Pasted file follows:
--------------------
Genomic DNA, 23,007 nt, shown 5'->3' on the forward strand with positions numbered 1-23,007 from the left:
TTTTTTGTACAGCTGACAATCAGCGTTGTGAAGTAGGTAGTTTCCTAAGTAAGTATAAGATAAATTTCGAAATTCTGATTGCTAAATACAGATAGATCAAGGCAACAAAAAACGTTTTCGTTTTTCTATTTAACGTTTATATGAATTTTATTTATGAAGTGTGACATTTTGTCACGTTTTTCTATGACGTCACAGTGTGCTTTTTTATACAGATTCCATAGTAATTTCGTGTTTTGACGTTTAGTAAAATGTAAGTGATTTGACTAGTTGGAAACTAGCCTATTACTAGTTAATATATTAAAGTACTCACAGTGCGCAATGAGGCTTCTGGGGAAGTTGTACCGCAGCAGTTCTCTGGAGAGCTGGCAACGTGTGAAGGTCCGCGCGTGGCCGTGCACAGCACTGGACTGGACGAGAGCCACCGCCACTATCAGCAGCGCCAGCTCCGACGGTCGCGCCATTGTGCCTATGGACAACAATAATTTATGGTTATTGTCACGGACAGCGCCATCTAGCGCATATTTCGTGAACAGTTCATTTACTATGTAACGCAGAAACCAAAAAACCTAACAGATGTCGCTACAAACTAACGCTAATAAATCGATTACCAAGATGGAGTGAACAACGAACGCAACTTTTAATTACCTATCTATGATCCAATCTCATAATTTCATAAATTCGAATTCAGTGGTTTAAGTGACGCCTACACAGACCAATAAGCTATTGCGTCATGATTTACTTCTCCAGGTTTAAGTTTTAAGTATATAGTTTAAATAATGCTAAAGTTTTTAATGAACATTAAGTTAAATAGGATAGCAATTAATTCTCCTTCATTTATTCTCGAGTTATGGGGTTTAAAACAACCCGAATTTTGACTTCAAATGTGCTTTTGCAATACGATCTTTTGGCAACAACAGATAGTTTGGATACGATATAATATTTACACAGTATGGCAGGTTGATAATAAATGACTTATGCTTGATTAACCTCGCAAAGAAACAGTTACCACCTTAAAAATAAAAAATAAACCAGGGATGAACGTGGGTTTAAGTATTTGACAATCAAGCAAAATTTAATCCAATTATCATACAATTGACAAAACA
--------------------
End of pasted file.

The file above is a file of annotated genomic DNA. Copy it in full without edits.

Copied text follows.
Genomic DNA, 23,007 nt, shown 5'->3' on the forward strand with positions numbered 1-23,007 from the left:
TTTTTTGTACAGCTGACAATCAGCGTTGTGAAGTAGGTAGTTTCCTAAGTAAGTATAAGATAAATTTCGAAATTCTGATTGCTAAATACAGATAGATCAAGGCAACAAAAAACGTTTTCGTTTTTCTATTTAACGTTTATATGAATTTTATTTATGAAGTGTGACATTTTGTCACGTTTTTCTATGACGTCACAGTGTGCTTTTTTATACAGATTCCATAGTAATTTCGTGTTTTGACGTTTAGTAAAATGTAAGTGATTTGACTAGTTGGAAACTAGCCTATTACTAGTTAATATATTAAAGTACTCACAGTGCGCAATGAGGCTTCTGGGGAAGTTGTACCGCAGCAGTTCTCTGGAGAGCTGGCAACGTGTGAAGGTCCGCGCGTGGCCGTGCACAGCACTGGACTGGACGAGAGCCACCGCCACTATCAGCAGCGCCAGCTCCGACGGTCGCGCCATTGTGCCTATGGACAACAATAATTTATGGTTATTGTCACGGACAGCGCCATCTAGCGCATATTTCGTGAACAGTTCATTTACTATGTAACGCAGAAACCAAAAAACCTAACAGATGTCGCTACAAACTAACGCTAATAAATCGATTACCAAGATGGAGTGAACAACGAACGCAACTTTTAATTACCTATCTATGATCCAATCTCATAATTTCATAAATTCGAATTCAGTGGTTTAAGTGACGCCTACACAGACCAATAAGCTATTGCGTCATGATTTACTTCTCCAGGTTTAAGTTTTAAGTATATAGTTTAAATAATGCTAAAGTTTTTAATGAACATTAAGTTAAATAGGATAGCAATTAATTCTCCTTCATTTATTCTCGAGTTATGGGGTTTAAAACAACCCGAATTTTGACTTCAAATGTGCTTTTGCAATACGATCTTTTGGCAACAACAGATAGTTTGGATACGATATAATATTTACACAGTATGGCAGGTTGATAATAAATGACTTATGCTTGATTAACCTCGCAAAGAAACAGTTACCACCTTAAAAATAAAAAATAAACCAGGGATGAACGTGGGTTTAAGTATTTGACAATCAAGCAAAATTTAATCCAATTATCATACAATTGACAAAACA